October 30, 2008

Hana Asian Bistro: A Scrambled CAKE restaurant review

Hana Asian Bistro
Fashion Square Shopping Center
9434 Skokie, Boulevard
Skokie, IL 60077
847-677-hana (4262)
Entrées are $10-$15.
Kids bento box meals $7-$8: choice of chicken teriyaki, dumplings, tempura, cooked sushi

A guest post by DH.

We may have found our new go-to Chinese joint at Hana Asian Bistro, just south of Old Orchard Mall (Westfield Shoppingtown, if you must).

Hana joins Kim's yearning for fresh sushi with a kitchen that can cook me fresh hot and sour soup.

The co-owner, Ray, said his architect partner painted the ceilings black, hung rice paper lanterns and built the dark hardwood paneled half-walls, which are topped with a faux oversize brick stucco pattern. Linen napkins lay atop dark hardwood tables with matching chairs that direct your focus to the centerpiece, an aquarium-style chest-high gas fireplace strewn with zen-like stones. Décor alone distinguishes Hana from our favorite Thai place, strip-mall neighbor Ruby of Siam, which simply nailed up some ethnic artifacts on the generic drywall. The boys loved their dragon roll (above), a sushi delicacy they've been waiting to eat again since our summer trip to DC. The beef and broccoli entree was several steps above a typical Chinese stir fry in a generic brown sauce. The beef was the most tender we've seen in ages, and the scallions and mushrooms rounded the dish off. The jalapeño tofu hit an ideal spicy note, but again, was a bit salty and was one of many misspellings on the menu. As a former menu designer, I'm saddened when a classy eatery like Hana slips menus into cheap plastic sleeves.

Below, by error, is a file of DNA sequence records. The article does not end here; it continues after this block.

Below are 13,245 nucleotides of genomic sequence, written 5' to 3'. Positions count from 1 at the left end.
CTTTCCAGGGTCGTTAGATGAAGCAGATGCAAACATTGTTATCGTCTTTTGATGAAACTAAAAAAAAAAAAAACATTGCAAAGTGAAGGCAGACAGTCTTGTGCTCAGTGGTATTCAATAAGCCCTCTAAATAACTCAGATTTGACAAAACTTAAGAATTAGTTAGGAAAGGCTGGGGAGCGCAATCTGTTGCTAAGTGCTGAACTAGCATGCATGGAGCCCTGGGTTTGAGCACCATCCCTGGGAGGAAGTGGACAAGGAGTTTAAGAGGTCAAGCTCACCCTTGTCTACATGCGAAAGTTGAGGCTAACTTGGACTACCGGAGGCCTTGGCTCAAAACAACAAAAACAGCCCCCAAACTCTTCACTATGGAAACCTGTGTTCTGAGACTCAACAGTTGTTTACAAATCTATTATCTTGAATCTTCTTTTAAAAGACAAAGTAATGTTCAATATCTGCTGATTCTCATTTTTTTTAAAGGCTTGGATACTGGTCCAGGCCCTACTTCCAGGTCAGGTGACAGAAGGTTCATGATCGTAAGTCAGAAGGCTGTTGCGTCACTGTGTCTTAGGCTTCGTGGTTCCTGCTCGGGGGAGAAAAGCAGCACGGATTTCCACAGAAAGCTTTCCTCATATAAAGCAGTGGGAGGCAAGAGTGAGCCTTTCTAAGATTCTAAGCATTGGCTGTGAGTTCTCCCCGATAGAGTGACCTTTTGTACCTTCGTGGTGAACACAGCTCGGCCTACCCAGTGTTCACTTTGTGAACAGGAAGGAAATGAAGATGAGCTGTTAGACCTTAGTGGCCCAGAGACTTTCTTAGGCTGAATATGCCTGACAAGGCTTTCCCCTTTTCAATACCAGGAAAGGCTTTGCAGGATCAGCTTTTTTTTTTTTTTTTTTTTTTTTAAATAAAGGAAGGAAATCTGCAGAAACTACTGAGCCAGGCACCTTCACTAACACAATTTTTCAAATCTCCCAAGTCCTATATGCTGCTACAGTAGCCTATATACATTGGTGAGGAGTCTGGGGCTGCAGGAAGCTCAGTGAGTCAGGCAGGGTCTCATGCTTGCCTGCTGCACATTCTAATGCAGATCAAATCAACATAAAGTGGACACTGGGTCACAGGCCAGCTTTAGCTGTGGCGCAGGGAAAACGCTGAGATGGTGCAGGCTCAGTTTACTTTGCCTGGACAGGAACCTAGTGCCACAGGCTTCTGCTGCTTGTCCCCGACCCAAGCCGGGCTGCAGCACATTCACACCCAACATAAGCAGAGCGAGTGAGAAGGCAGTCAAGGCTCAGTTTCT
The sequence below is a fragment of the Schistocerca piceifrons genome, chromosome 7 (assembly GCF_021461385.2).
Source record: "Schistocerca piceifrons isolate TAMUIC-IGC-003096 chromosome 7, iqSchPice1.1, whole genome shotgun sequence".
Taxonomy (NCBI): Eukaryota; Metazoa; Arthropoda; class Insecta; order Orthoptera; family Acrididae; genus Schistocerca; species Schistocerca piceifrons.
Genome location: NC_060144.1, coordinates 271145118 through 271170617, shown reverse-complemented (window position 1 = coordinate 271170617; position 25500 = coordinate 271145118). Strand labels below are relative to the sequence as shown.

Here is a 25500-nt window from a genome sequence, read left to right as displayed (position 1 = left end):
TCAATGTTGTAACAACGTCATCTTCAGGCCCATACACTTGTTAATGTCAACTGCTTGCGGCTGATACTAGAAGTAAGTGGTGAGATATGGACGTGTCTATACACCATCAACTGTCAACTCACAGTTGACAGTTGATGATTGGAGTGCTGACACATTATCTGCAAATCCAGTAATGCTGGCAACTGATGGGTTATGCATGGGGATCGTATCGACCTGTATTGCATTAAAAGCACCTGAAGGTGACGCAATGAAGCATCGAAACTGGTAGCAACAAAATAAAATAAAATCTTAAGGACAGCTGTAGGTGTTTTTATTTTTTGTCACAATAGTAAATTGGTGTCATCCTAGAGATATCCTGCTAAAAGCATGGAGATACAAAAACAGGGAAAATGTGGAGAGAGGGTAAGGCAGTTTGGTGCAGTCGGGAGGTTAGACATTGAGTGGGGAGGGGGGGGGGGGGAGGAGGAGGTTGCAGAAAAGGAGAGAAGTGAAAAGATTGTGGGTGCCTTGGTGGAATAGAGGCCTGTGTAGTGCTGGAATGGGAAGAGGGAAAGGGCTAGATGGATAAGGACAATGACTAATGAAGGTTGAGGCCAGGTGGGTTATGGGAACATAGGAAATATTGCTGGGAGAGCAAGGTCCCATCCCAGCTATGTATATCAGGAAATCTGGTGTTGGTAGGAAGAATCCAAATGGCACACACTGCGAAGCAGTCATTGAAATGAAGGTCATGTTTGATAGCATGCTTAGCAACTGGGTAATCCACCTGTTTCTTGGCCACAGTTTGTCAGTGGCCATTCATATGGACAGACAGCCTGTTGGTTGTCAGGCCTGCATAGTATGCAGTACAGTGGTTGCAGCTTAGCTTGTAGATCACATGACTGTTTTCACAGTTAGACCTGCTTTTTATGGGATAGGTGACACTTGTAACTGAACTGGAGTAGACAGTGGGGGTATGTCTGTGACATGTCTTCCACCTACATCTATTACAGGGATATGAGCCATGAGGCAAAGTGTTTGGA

We were disappointed when this 2-day-old restaurant wouldn't accommodate our kids' special request for shrimp tempura. It didn't seem like a good way to build a loyal following.
Our chosen substitute, honey-sesame shrimp, was extremely sweet and a big hit with the boys, already stuffed from potstickers, vegetable tempura and spinach gomae. Kim had a problem with the shrimp dish in that she found several small pieces of hard, crystalized honey in her food, but no one else at the table had this problem. She's just lucky that way sometimes.

To apologize for the problem with the dish, the waiter offered us free dessert. I was alone in liking the green tea ice cream encased in rice flour cake, but I'm lactose intolerant, so it went largely uneaten. Kim said the green tea ice cream looked the food she prepared for the silkworms she raised two years ago for Pikachu's science fair project.